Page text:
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Tuesday, April 27, 2010

Risks to radio systems from wind turbines

The wind turbine at Hartley in ShinfieldImage via Wikipedia
I'm a great supporter of renewable energy and green electricity, and the SmartGrid will have to combine energy production from a variety of approaches, but Analysys Mason are pointing out that wind turbines may well cause problems for radio systems, particularly RF embedded control.
Although wind turbine blades are largely made of non-conductive plastics and similar composite materials, they are large constructions and the latest designs contain metal reinforcements and conductors for lightning protection. A single turbine therefore presents a significant but very geometrically variable ‘radar cross section’ that has the potential to reflect or diffract radio propagation waves, and cause a delayed multipath component that may interfere with the original radio link signal, says the group. The more windmill stock a farm has, the more unpredictable the reflections and diffractions of radio waves become, with potentially a far greater impact than may otherwise be expected.
The potential for interference is of particular concern for the utilities industry, which makes quite extensive use of scanning telemetry systems and SCADA (System Control and Data Acquisition) systems to monitor and control its infrastructure. These systems are often ‘fail-safe’ so that operations are automatically suspended if, for example, the SCADA system fails. Thus interference from wind turbines could potentially result in the shut-down of power and water supplies if serious interference is detected.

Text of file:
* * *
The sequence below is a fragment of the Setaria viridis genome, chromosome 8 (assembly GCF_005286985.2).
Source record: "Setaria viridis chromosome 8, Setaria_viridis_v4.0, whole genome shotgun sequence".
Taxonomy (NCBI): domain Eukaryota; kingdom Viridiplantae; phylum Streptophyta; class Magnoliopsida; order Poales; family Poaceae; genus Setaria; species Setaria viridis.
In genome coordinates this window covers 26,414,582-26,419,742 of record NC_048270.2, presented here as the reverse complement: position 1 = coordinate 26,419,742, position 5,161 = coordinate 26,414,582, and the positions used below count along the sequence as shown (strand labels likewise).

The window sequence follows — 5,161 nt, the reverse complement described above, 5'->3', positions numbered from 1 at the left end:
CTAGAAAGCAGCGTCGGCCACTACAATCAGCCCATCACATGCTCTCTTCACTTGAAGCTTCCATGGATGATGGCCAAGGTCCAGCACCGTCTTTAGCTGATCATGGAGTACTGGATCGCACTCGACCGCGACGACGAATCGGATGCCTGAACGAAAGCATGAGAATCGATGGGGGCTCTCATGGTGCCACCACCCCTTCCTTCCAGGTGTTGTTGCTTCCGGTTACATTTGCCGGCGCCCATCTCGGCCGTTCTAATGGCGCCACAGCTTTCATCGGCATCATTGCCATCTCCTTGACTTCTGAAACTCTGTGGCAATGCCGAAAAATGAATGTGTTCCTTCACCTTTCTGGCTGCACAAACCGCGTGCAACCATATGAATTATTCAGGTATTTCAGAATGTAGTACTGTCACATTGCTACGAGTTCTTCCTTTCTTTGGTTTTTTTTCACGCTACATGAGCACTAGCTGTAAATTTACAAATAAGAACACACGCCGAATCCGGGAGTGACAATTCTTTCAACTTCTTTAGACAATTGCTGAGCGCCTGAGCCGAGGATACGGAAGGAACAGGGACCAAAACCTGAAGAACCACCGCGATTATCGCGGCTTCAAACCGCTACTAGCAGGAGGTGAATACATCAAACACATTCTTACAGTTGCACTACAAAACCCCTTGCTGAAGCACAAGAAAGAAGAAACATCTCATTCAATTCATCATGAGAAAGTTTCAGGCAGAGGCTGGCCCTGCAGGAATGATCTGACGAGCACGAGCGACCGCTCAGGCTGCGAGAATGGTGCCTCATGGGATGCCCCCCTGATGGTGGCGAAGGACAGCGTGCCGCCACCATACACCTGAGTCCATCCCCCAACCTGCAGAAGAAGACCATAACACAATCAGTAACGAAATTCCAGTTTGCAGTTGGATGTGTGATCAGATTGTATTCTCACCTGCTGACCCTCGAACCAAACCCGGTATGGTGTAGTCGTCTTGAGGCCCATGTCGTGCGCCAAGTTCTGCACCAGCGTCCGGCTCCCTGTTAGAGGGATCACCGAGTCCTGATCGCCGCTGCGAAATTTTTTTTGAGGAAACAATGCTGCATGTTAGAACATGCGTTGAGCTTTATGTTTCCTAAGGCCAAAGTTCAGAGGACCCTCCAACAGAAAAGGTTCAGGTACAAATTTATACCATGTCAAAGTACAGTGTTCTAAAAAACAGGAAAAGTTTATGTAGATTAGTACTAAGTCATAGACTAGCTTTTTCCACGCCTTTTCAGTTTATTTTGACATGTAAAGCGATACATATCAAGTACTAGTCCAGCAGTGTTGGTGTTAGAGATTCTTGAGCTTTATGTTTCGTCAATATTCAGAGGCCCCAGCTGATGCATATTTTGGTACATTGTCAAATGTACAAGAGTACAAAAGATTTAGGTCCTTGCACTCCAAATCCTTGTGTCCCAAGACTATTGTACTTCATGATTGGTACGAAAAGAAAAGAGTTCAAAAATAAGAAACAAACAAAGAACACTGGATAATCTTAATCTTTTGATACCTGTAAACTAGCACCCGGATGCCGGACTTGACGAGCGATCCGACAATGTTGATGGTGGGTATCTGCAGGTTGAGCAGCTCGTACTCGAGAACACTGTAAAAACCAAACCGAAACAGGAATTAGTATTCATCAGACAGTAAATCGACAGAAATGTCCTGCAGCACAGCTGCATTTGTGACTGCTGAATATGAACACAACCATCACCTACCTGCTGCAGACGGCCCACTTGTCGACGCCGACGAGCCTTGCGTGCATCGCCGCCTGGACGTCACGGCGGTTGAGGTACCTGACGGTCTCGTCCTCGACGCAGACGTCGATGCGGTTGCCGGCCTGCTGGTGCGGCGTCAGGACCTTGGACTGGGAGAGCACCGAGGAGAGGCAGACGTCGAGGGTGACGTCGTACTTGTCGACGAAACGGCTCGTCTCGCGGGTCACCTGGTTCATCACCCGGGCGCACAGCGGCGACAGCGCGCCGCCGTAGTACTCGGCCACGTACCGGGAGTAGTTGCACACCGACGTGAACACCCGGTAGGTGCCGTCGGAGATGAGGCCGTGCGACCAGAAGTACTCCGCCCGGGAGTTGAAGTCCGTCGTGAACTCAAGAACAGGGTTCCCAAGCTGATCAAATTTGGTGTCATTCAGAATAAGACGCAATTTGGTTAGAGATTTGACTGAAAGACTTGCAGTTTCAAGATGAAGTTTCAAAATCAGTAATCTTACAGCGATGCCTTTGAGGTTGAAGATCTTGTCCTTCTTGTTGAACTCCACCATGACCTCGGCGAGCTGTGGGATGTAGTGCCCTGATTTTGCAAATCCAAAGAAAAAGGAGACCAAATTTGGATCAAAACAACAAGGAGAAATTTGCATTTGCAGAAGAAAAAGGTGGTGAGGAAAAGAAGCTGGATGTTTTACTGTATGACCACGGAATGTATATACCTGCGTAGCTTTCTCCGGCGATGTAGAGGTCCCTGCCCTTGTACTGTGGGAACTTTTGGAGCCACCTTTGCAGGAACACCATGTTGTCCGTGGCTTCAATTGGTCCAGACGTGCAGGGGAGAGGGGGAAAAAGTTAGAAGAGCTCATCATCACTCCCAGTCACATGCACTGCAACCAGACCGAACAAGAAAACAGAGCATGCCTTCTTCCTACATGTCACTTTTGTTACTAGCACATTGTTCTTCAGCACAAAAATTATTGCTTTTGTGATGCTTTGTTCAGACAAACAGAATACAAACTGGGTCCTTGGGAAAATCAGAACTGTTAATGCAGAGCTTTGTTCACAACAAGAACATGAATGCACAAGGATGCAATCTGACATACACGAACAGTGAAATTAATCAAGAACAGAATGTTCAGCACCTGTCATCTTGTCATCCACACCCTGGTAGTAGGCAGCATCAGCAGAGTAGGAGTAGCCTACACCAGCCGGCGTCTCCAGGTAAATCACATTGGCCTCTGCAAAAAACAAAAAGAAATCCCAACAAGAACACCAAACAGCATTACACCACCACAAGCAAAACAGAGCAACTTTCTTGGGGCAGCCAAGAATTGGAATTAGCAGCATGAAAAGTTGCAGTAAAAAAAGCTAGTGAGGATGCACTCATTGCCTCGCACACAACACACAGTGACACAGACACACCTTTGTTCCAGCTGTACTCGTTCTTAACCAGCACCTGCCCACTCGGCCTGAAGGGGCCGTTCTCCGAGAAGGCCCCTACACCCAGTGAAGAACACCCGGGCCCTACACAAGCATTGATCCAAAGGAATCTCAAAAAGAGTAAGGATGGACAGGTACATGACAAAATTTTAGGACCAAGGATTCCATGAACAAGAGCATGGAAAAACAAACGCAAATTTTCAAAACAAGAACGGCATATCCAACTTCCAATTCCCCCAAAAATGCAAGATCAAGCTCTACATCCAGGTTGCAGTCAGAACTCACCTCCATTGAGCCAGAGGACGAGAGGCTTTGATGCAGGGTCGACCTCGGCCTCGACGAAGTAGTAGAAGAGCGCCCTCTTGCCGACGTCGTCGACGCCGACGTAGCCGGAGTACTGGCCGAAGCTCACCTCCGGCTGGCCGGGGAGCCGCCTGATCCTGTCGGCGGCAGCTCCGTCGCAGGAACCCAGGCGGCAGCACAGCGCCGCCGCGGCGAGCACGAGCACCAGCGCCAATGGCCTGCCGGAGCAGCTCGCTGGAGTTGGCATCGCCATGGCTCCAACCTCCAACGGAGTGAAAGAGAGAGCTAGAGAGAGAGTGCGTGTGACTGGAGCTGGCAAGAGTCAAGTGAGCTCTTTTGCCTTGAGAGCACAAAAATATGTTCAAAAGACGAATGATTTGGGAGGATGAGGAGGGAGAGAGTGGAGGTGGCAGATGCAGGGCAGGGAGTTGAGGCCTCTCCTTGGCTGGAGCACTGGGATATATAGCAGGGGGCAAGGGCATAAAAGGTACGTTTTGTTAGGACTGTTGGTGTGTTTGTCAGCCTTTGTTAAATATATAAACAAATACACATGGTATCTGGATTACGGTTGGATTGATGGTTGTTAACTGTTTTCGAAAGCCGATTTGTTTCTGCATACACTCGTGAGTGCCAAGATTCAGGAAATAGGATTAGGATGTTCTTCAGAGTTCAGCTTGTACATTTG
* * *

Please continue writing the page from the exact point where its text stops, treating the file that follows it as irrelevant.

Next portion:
A number of Analysys Mason consultants who are involved with the utilities industry are becomingly increasingly concerned about the vulnerability of one particular link type, mainly because of a lack of understanding and a lack of relevant research within the telecoms industry. The link type in question is that operating at around 460MHz, which is often used for telemetry or other SCADA applications. Within these applications the 460MHz band is often selected for particular links because the link path profile is non-line of sight, and this band permits the deployment of a diffracted path route between each link end as a design parameter. In these cases the link path loss is significantly greater than the nominal free-path loss that would otherwise exist for the line-of-sight case, and different interference design rules must be applied (as discussed below).
Across the UK, there are a number of radio links at 460MHz where the path profile relies on a terrain-diffracted path, rather than direct line of sight. From a system design perspective this is often why the comparatively low frequency of 460MHz has been selected, as it enables the use of a diffracted path, and
the impact of wind turbines and farms needs more field measurements and study to quantify the interference mechanisms, particularly in situations where the basic path is diffracted. 
There is a sell of course - at Analysys Mason they have been studying all the publicly available material on wind turbine interference to radio propagation and have developed user-friendly computer models to evaluate and predict appropriate clearance zones around single and multiple wind turbines.
For more information, please contact Adrian Dain, Lead Consultant (adrian.dain@analysysmason.com) or John Wittams, Lead Consultant (john.wittams@analysysmason.com)



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